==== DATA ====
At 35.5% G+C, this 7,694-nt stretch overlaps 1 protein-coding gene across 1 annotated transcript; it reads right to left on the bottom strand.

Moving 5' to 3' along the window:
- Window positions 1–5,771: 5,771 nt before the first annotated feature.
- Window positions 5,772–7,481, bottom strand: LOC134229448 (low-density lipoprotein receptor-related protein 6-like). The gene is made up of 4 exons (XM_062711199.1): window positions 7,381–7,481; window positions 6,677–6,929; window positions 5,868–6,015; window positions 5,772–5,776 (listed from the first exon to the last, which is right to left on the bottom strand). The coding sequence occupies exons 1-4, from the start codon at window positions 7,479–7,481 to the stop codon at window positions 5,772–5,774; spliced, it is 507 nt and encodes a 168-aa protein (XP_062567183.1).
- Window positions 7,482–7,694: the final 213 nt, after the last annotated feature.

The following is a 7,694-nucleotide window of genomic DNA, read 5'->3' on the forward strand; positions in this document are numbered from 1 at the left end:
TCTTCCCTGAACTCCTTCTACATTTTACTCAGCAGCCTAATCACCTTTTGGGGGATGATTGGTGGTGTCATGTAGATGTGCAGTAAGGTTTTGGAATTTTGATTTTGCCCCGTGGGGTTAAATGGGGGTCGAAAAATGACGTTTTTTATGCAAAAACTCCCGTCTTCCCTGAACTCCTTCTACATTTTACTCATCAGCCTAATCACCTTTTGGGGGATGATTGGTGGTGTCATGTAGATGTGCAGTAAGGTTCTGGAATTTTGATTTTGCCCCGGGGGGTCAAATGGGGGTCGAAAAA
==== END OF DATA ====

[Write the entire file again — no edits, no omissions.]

At 35.5% G+C, this 7,694-nt stretch overlaps 1 protein-coding gene across 1 annotated transcript; it reads right to left on the bottom strand.

Moving 5' to 3' along the window:
- Window positions 1–5,771: 5,771 nt before the first annotated feature.
- Window positions 5,772–7,481, bottom strand: LOC134229448 (low-density lipoprotein receptor-related protein 6-like). The gene is made up of 4 exons (XM_062711199.1): window positions 7,381–7,481; window positions 6,677–6,929; window positions 5,868–6,015; window positions 5,772–5,776 (listed from the first exon to the last, which is right to left on the bottom strand). The coding sequence occupies exons 1-4, from the start codon at window positions 7,479–7,481 to the stop codon at window positions 5,772–5,774; spliced, it is 507 nt and encodes a 168-aa protein (XP_062567183.1).
- Window positions 7,482–7,694: the final 213 nt, after the last annotated feature.

The following is a 7,694-nucleotide window of genomic DNA, read 5'->3' on the forward strand; positions in this document are numbered from 1 at the left end:
TCTTCCCTGAACTCCTTCTACATTTTACTCAGCAGCCTAATCACCTTTTGGGGGATGATTGGTGGTGTCATGTAGATGTGCAGTAAGGTTTTGGAATTTTGATTTTGCCCCGTGGGGTTAAATGGGGGTCGAAAAATGACGTTTTTTATGCAAAAACTCCCGTCTTCCCTGAACTCCTTCTACATTTTACTCATCAGCCTAATCACCTTTTGGGGGATGATTGGTGGTGTCATGTAGATGTGCAGTAAGGTTCTGGAATTTTGATTTTGCCCCGGGGGGTCAAATGGGGGTCGAAAAA